The siege of Smolensk by king Sigismund in 1609-1011 transferred the center of power in Muscovite State directly to the king’s camp. In Autumn – Winter 1610-lots of representatives of different strata of Muscovite servicemen. That created an unprecedented impulse to great intensive contacts of Muscovites with Polish and Lithuanian cultures.
There was significant number of second row actors in the king’s camp who however had played noticeable role in Novgorod political life in early 17th century. There were Matvey Lvov, one of military officers in Novgorod in 1611-1614, Bogdan Dubrowskijwho brought to Novgorod the message in 1613 that Mikhail Romanov was elected, Murat Peresvetov, gentleman from Rostov deserted to Sweden camp in 1613 near Tikhvin; some Novgorodians of higher level – Andrew Palycin and Lev Plescheev.
«Polish trace» in early 17th century Novgorod is practically unstudied. Episodes of 1610-1612, inconvenient to Romanov’s ideology, did not preserve in most of the official Muscovite sources. Meanwhile one must consider the experience in Smolensk camp in the biographies of Novgorodians while studying the Novgorod society of early 17th century.
The Wojciech Krawczuk’s book «Wierni Królowi» is an innovative prosopographical study of a very special group of emigrants – Finns and Swedes – in late 16th century to Polish-Lithuanian Commonwealth. The author analyzed all possible sources that could give information on these people, studied different groups of those emigrants (aristocracy, bureaucracy, clergy, gentry, women, etc.) and phenomena of “Swedish Court” of Polish-Lithuanian king Sigismund III. The author’s main point is that the Polish-Lithuanian Commonwealth in its “Golden Age” was very diverse state and society and the king had to take into account interests of all the religious, ethnic and social strata. The biographical information used in the Wojciech Krawczuk’s research brightly proved this thesis. The second half of the book is the publication of documents on the group under consideration with very detailed biographical comment.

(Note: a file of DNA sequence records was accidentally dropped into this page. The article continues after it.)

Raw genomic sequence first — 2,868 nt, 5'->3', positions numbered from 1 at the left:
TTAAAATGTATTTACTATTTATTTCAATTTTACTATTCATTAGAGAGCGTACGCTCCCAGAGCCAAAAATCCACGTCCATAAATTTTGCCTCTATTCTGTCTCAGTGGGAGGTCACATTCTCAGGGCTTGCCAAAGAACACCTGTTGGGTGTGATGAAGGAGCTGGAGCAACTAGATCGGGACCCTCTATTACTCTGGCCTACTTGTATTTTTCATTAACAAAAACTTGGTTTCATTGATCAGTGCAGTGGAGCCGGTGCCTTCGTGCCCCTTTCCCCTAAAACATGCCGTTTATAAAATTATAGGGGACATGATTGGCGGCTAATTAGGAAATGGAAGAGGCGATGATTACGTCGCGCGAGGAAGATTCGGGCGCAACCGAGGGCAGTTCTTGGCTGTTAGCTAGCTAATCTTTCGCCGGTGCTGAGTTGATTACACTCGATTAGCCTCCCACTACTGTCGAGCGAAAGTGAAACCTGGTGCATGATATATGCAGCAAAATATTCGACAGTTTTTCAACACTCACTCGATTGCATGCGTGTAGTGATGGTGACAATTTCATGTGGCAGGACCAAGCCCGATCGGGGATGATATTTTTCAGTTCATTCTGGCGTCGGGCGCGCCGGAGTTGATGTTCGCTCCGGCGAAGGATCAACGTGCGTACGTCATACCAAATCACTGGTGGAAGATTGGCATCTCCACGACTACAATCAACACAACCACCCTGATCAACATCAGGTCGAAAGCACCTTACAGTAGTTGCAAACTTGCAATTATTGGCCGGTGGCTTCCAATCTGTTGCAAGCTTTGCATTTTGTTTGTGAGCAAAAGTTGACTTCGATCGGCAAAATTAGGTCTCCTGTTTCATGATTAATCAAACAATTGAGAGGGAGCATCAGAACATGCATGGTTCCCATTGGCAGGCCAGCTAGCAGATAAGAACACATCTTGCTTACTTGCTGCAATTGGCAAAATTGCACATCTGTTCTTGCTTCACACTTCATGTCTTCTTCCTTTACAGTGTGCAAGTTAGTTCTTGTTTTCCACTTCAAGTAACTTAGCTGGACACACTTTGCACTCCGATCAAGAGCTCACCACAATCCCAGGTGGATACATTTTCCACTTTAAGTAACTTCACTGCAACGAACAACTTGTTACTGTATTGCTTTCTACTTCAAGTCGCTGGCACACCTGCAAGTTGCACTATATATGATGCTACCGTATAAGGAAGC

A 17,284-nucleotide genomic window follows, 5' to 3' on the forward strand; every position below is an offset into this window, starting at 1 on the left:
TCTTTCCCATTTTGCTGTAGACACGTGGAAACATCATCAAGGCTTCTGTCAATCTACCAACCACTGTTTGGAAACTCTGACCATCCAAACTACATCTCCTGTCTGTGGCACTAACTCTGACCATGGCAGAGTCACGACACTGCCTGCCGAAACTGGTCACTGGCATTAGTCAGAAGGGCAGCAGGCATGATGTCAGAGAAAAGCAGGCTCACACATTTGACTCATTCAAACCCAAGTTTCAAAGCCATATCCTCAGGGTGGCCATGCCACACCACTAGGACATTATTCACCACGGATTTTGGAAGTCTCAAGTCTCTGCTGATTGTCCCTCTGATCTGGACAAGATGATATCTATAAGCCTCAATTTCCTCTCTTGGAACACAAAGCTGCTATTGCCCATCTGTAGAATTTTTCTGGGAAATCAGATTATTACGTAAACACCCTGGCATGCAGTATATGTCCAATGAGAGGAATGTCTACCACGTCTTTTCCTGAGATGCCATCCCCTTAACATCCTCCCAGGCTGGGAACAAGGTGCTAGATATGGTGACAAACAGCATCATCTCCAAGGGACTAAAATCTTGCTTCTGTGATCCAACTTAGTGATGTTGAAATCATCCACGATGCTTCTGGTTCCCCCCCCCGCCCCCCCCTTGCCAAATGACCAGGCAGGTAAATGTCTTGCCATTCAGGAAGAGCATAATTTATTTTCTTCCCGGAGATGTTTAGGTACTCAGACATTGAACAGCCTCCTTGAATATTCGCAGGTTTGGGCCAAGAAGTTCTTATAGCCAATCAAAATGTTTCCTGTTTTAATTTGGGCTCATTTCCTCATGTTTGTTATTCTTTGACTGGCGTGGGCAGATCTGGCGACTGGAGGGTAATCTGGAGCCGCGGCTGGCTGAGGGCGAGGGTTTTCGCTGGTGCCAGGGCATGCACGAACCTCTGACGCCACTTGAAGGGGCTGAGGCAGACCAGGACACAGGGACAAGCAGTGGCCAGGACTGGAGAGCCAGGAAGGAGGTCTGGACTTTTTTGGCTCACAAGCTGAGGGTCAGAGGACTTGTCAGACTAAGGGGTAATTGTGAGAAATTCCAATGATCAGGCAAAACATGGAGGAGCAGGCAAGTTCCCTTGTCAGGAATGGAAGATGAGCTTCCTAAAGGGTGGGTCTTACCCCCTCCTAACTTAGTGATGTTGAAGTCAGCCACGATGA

The article deals with the documents of first Tyavzino Peace Talks suddenly started after Russian-Swedish war military evens stopped. Muscovite commission (headed by okol’nichij M. Saltykov) and Swedish commission (headed by Klas E. Fleming and then by G. Boje) argued during more than four month about the conditions of a Peace treaty or a truce. The talks were a kind of competition of the both sides while they had used arguments of possible direct military violence and also of diplomatic character. The three main powers of the region, Muscovy, Sweden and Polish-Lithuanian Commonwealth, were at that time in latent struggle for the territories and fortresses in the Eastern part of Baltic area. Meanwhile, Swedish king Johan III was a father of Polish-Lithuanian king Sigismund III (and Johan III suddenly died in the tome of the talks). So the name of Sigismund had very important symbolic and discursive significance during the talks. In the rhetoric of the talks the concepts of „sovereign” and „state” were not always divided; the sides suggested both a royal will and the interests of the kingdom as arguments in the dispute.
The review is on the publication of Polish-Language acts concerning Muscovite Time of Troubles in Swedish State Archives (Extranea Collection). Publishing acts onle in translation, with cuts is more relevant to the publication culture of 19, not 21 century
The article deal with the archival data on the estate giving to Russian gentlemen and noblemen in the military camp of King Sigismund III near Smolensk. The issue is about how the estate giving to Muscovites was provided by the Chancellery of Great Chancellor of Lithuania Leo Sapieha and how possible was the dialogue of two bureaucratic traditions. A special issue is the case of noblemen Rzhevskies; their petitions to the “Czar Wladyslaw” and to Chancellor Sapieha were the most numerous.